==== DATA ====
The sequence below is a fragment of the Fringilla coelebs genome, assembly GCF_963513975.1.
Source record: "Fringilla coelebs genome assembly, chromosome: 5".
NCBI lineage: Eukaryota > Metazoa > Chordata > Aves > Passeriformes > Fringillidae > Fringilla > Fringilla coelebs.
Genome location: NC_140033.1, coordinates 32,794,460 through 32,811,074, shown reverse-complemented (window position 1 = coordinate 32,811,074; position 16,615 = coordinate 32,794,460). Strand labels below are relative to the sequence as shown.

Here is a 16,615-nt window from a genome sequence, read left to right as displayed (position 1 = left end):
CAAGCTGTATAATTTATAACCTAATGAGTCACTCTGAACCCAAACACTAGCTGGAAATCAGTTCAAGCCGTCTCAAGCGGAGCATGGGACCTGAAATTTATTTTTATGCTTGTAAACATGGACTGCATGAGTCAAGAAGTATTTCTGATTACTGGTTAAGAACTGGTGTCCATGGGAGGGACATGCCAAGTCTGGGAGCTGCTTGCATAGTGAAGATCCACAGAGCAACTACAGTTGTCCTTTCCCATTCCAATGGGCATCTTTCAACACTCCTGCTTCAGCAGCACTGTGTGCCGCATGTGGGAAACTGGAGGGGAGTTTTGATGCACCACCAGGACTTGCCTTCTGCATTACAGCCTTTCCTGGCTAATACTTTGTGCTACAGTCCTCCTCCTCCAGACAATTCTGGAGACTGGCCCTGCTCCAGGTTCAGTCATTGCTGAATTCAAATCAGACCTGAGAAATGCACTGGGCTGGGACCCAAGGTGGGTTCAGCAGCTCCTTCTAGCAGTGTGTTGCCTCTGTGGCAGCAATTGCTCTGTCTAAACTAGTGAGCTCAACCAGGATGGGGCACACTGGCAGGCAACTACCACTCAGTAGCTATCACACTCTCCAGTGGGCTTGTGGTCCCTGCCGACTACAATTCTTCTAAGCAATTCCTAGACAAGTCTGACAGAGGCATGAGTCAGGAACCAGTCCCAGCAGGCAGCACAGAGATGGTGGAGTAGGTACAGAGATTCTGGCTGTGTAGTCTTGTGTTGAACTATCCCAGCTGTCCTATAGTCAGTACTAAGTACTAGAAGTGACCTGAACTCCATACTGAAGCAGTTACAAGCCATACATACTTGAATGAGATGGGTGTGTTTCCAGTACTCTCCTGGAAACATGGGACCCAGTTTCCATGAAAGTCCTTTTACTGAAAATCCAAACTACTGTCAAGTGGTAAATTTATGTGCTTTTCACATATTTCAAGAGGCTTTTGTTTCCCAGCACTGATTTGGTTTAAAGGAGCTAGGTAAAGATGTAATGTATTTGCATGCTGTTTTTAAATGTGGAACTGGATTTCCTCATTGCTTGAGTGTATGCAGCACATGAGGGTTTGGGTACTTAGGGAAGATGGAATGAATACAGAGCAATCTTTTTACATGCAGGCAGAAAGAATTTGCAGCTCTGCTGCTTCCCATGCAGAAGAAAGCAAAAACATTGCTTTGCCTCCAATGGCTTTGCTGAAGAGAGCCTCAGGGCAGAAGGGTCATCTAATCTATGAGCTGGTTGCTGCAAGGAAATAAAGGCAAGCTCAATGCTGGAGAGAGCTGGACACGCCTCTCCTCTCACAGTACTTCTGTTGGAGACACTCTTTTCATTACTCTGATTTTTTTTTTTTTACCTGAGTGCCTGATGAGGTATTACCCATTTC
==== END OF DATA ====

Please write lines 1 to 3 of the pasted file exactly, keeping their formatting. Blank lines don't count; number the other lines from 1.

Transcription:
The sequence below is a fragment of the Fringilla coelebs genome, assembly GCF_963513975.1.
Source record: "Fringilla coelebs genome assembly, chromosome: 5".
NCBI lineage: Eukaryota > Metazoa > Chordata > Aves > Passeriformes > Fringillidae > Fringilla > Fringilla coelebs.